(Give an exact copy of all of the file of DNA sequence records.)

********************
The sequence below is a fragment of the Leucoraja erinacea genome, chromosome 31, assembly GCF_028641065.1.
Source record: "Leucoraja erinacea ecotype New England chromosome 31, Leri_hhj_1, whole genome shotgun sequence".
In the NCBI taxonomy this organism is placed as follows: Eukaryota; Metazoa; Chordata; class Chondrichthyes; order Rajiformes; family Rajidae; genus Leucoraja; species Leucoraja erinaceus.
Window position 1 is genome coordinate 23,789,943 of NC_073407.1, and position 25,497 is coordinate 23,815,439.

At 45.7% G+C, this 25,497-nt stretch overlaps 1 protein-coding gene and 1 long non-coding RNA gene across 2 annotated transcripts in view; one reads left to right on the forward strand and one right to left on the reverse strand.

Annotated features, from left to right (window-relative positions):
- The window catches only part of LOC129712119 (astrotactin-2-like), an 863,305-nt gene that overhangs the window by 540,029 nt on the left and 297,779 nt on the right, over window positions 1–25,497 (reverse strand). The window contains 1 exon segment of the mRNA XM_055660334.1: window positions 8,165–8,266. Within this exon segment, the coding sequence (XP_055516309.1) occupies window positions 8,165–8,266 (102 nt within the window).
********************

The sequence below is a fragment of the Leucoraja erinacea genome, chromosome 31, assembly GCF_028641065.1.
Source record: "Leucoraja erinacea ecotype New England chromosome 31, Leri_hhj_1, whole genome shotgun sequence".
In the NCBI taxonomy this organism is placed as follows: Eukaryota; Metazoa; Chordata; class Chondrichthyes; order Rajiformes; family Rajidae; genus Leucoraja; species Leucoraja erinaceus.
Window position 1 is genome coordinate 23,789,943 of NC_073407.1, and position 25,497 is coordinate 23,815,439.

At 45.7% G+C, this 25,497-nt stretch overlaps 1 protein-coding gene and 1 long non-coding RNA gene across 2 annotated transcripts in view; one reads left to right on the forward strand and one right to left on the reverse strand.

Annotated features, from left to right (window-relative positions):
- The window catches only part of LOC129712119 (astrotactin-2-like), an 863,305-nt gene that overhangs the window by 540,029 nt on the left and 297,779 nt on the right, over window positions 1–25,497 (reverse strand). The window contains 1 exon segment of the mRNA XM_055660334.1: window positions 8,165–8,266. Within this exon segment, the coding sequence (XP_055516309.1) occupies window positions 8,165–8,266 (102 nt within the window).